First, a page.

Perhaps he did and perhaps he did not, as such we see a different stage, there is only so much that a person can watch and there is the discrimination, only those we see get considered, it is not based on colour or faith, it is for many merely the limitation of time to the equation. And that gets us to the BBC gem “The assumption should be that Bafta voters are knowledgeable and curious and above being swayed by the big movies with the big stars and the big marketing budgets. The implication from Berry suggests otherwise.” I believe that this is the issue that we currently face. 

It was still good to read the point of view that David Cox gave us, but I do not believe it to be correct, or at least it is inaccurate. The BBC gives us the goods that have the impact we need to consider and I got there even before I read the BBC article. Even as people like Steve McQueen states that there is a risk if talent is not recognised, we need to consider that the amount of movies made largely outstips the ability to see them, to see all the movies of 2019 I would have to watch 2 movies on most days and remember them all in the end, I wonder how many are up to that task, as such the stage that the Duke of Cambridge brings has a larger footing and becomes a truth by itself “In 2020, and not for the first time in the last few years, we find ourselves talking again about the need to do more about diversity in the sector and in the awards process. That simply cannot be right in this day and age.” In this the Duke was correct and David Cox was wrong, the mere acceptance of one element and the direct impact of simple metrics brought this to the surface and I am a little surprised that David overlooked this, I wonder how many movies he watched for the 2019 election and which ones they were.

Perhaps he saw them all, perhaps not, I cannot tell and when we look at that part especially in light of what was ‘screened at British cinemas‘, will we see a dissenting voice of titles that were overlooked or forgotten about?

 

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Just like in the movies

Steven Soderbergh made an interesting gamble in 2011, he took a collection of all cast stars and wrote about a fictive disease and the issues that the would would have dealing with it. Today less than 10 years later we see ‘death toll jumps to 170 amid evacuation delays for foreign nationals‘, as well as ‘returning Britons could be kept in quarantine for 14 days‘ and many more. This morning I saw a staggering amount of people with face masks. All fearing what could come next. Steven Soderbergh was an optimist. 

Frances Mao (BBC, https://www.bbc.com/news/world-asia-china-51290312) writes “For over a week now, the Australians trapped in Wuhan – many of them children – have been calling on their government to help get them out. But the announcement of a two-week quarantine on Christmas Island have given many pause for thought.” It is a nasty thing, especially for Australians and their view (as well as the UN view) on Christmas Island, a place where you go when you stop believing in any form of Christmas. 

For the UK (the Guardian) we see “Planners earlier looked at holding returnees at a hotel or military base. But, after an emergency Cobra meeting on Wednesday afternoon chaired by the health secretary, Matt Hancock, it is understood that they will be flown into RAF Brize Norton in Oxfordshire and taken to an NHS facility to be monitored and treated if symptoms develop“, the issue is not who gets treated and who gets flagged, the issue is actually all the people who circumvent the flags and who avoid scruples as they claim that they are not sick. In this case it is a much larger issue, most people become spreaders even before they realise that they are sick and that is a decently rare occurrence in medical matters. The fact that we saw Yesterday ‘The death toll from the virus has risen to 170‘ is only part of the problem. The optional fact that we see less than an hour ago the simplified facts that ‘the number of infections jumped by nearly 30 percent‘ as well as ‘China Now Has More Cases Than It Had of SARS‘ (source: NY Times) implies that it will not merely hit healthy people, it will be the foundation of fear mongering, which the movie Contagion showed was counterproductive.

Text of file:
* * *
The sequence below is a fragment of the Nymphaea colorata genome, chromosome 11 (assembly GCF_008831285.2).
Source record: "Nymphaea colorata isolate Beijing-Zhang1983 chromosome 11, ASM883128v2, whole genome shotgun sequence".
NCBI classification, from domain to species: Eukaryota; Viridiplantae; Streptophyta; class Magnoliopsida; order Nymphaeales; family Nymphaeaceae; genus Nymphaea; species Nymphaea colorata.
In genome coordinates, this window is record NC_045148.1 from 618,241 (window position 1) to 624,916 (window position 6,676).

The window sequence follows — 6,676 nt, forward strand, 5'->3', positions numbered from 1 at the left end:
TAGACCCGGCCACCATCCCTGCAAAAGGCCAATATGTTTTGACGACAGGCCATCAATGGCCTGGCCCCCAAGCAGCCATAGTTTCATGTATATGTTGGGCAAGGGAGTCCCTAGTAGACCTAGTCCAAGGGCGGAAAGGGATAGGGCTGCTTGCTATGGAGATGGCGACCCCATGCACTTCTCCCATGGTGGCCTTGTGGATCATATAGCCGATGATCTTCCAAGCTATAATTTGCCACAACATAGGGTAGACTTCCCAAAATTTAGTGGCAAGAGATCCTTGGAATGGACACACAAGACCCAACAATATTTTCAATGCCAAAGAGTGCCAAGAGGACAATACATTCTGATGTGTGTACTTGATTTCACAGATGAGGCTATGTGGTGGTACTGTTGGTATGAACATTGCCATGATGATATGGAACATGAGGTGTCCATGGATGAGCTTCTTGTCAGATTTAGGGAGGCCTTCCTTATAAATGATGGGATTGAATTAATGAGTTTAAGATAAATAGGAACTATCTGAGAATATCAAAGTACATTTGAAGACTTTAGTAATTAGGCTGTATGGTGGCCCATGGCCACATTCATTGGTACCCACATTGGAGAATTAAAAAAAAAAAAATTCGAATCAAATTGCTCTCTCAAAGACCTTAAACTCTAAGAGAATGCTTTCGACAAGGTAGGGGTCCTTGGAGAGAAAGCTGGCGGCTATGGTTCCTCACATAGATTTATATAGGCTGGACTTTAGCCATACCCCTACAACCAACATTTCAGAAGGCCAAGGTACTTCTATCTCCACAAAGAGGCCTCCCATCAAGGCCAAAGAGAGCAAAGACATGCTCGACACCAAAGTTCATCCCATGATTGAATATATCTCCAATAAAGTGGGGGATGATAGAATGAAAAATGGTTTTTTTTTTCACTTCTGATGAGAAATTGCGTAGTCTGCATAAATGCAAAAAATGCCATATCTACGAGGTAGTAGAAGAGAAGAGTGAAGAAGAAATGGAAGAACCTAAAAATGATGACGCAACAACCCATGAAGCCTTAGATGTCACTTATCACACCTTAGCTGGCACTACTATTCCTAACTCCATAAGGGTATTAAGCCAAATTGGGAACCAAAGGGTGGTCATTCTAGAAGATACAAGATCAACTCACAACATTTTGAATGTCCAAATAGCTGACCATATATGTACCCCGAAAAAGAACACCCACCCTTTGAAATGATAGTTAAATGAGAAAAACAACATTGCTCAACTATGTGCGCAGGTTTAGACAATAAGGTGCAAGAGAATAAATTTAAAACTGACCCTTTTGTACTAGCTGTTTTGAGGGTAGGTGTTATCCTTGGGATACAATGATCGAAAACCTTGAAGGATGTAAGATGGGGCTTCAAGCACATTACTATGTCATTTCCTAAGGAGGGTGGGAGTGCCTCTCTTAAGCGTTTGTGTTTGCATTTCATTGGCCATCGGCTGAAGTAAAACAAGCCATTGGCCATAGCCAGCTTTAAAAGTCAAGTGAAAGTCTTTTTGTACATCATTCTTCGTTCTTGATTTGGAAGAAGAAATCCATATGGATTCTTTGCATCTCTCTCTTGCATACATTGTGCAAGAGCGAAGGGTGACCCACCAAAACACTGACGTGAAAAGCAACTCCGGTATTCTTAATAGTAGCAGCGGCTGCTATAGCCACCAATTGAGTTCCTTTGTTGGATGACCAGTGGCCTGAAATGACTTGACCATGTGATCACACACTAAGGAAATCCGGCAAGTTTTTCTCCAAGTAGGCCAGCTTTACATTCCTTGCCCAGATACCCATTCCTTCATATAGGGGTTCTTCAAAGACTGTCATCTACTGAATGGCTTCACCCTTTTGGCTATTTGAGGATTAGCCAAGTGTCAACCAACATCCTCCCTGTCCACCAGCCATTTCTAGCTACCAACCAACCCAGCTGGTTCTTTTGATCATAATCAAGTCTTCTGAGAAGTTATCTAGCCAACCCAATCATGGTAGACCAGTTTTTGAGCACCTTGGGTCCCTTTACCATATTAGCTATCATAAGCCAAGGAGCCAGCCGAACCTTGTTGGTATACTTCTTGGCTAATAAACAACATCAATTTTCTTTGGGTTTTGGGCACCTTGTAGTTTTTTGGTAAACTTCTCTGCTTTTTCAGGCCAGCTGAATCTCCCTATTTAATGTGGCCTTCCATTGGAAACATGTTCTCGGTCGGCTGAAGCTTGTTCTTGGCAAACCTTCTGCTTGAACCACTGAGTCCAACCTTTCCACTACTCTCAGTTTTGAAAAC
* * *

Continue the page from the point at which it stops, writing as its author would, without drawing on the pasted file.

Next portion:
And my case of ‘the people who circumvent the flags‘ was not academic, Japan reported 30 minutes ago that they had 11 cases, so how long until that one person overlooked has infected their whole neighbourhood? The issue is not fear mongering or academic, there is every chance that this is happening and there will be a larger issue following that. CNN gave a link to the Coronavirus map in China and it shows that it is confirmed in 20 locations ALL OVER China. This implies that there are in addition to this at least 5 more locations unconfirmed and optionally a dozen cases on the run (read: travelling) with no indications where to and how many that they will infect. And even as most will herald the Johns Hopkins University’s Center for Systems Science and Engineering for this map, how many are afraid to be on this map? Because their fear will propel the disease to healthy regions. It is hard to continue because of the fear that I become the fearmonger. I also want to be clear that my response is not as a critique on the China’s National Health Commission or the CCDC. the fact that we were seeing 6,000 cases (infected) on Wednesday and that we see a global number that surpasses 7,800 cases one day later gives rise to the thoughts I am having. Now we need to be certain that we also accept that there will be a percentage which are false positives, those with a normal flu, giving rise to a larger boost to the numbers. Even as I accept that this percentage is not to be speculated upon and that we need to be savvy of all cases, there is still a growing chance that people avoided being flagged and flew just before the curtain thinking that they were clear and that they would deal with their flu over the weekend. That is the stage we need to fear and the escalation of thousands of cases.